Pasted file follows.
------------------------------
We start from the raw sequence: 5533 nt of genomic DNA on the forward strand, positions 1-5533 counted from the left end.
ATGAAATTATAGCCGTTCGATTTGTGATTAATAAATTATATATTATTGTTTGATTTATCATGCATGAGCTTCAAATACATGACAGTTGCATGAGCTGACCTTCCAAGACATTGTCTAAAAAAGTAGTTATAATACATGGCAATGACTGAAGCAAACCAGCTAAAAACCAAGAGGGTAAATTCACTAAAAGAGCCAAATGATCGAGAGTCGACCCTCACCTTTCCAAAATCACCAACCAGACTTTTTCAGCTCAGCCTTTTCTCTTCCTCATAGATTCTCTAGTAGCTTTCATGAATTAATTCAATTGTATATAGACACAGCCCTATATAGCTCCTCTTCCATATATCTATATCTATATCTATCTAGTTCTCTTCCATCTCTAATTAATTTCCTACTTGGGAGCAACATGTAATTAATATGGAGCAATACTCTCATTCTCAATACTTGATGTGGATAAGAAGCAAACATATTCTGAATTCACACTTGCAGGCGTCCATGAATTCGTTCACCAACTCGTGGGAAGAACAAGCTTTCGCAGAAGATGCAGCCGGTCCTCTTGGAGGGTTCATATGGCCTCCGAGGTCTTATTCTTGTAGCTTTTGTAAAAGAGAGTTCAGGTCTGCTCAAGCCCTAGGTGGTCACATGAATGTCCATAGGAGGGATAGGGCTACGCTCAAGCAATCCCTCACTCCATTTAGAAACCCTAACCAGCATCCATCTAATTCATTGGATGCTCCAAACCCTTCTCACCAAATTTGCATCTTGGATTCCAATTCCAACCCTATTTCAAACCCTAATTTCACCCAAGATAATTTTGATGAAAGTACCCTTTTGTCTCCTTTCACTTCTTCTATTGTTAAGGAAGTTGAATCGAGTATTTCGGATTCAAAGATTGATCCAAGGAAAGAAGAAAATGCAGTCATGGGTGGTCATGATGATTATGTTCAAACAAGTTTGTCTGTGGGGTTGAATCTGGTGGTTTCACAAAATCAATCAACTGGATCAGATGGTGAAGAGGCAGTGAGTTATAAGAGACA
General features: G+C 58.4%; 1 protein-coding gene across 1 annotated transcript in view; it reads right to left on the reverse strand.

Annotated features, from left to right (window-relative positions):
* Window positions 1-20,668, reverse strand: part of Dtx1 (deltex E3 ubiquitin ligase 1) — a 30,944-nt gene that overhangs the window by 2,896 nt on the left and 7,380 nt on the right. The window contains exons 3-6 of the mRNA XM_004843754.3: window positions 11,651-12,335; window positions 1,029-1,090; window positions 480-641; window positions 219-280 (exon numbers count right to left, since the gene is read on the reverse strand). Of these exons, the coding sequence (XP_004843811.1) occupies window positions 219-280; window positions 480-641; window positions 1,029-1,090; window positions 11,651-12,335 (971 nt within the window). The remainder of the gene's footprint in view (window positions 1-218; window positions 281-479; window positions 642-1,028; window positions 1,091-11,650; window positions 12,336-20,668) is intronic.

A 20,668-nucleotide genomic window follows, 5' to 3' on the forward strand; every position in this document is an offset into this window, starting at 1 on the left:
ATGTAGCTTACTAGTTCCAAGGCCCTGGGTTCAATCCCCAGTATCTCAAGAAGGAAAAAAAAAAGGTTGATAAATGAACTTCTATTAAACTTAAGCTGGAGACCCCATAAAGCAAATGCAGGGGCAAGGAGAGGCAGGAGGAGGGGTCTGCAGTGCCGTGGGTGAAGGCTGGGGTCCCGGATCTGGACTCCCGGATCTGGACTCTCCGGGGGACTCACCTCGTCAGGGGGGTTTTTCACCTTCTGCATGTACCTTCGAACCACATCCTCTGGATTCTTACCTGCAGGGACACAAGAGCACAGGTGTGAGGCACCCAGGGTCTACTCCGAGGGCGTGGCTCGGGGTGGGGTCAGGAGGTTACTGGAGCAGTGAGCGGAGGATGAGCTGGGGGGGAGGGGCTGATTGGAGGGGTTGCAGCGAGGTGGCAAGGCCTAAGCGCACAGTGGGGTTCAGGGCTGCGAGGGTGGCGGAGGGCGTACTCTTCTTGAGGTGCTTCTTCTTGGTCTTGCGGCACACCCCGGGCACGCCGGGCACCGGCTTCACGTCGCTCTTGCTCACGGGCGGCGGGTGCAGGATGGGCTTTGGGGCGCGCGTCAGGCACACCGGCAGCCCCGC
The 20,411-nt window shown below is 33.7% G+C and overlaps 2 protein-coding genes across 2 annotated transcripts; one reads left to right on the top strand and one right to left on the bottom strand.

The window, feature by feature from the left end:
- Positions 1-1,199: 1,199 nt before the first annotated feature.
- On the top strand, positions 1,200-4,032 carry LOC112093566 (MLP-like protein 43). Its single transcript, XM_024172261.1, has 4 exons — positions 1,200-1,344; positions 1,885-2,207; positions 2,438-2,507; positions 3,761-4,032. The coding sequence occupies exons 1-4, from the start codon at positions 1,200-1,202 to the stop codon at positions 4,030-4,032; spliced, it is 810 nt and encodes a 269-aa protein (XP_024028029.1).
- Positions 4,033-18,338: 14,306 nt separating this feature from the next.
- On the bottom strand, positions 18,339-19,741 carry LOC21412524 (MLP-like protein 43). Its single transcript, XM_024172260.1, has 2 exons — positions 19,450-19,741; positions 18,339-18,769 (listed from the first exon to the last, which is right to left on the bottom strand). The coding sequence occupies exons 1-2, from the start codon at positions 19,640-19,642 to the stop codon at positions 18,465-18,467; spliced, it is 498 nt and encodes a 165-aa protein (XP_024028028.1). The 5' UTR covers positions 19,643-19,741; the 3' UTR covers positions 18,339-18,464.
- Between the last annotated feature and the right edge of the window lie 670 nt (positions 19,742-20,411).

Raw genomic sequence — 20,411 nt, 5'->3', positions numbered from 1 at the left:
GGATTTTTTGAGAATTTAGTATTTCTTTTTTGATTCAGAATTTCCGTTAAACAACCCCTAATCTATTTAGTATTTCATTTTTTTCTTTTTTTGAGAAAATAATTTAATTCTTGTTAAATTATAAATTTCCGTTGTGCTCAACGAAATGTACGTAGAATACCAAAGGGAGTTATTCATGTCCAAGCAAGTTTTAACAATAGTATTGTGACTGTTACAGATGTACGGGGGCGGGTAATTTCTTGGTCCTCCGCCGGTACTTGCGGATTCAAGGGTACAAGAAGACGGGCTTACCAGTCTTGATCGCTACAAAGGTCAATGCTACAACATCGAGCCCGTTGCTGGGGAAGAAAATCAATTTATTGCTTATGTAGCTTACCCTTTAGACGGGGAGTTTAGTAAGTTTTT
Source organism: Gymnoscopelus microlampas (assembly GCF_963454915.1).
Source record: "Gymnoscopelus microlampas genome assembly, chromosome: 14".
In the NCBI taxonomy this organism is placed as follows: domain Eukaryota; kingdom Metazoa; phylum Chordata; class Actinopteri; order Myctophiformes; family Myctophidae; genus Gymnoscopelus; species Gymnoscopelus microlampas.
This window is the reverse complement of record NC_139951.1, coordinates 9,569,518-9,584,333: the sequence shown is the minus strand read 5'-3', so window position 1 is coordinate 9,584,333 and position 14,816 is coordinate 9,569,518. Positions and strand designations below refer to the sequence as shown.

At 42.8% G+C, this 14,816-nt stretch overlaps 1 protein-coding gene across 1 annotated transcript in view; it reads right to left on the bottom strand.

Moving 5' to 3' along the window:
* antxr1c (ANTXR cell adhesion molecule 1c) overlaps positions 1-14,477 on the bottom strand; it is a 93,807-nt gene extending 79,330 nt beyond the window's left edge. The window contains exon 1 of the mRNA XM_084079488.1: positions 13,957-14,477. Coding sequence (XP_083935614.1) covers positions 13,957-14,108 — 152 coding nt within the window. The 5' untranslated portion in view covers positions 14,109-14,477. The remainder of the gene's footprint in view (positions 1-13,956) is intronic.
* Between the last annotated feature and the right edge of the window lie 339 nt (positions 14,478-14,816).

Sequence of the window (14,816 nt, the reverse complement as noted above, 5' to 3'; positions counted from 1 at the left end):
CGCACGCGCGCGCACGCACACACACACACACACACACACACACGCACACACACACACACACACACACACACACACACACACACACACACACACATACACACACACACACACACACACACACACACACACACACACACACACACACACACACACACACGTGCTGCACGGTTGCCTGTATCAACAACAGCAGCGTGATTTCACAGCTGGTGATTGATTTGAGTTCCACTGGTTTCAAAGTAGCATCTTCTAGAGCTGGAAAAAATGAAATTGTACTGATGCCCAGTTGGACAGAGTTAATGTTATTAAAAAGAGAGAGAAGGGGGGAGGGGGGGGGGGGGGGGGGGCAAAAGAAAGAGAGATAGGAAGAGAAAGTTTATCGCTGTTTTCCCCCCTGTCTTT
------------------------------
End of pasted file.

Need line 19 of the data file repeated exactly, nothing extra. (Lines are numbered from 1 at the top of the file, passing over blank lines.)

In the NCBI taxonomy this organism is placed as follows: domain Eukaryota; kingdom Metazoa; phylum Chordata; class Actinopteri; order Myctophiformes; family Myctophidae; genus Gymnoscopelus; species Gymnoscopelus microlampas.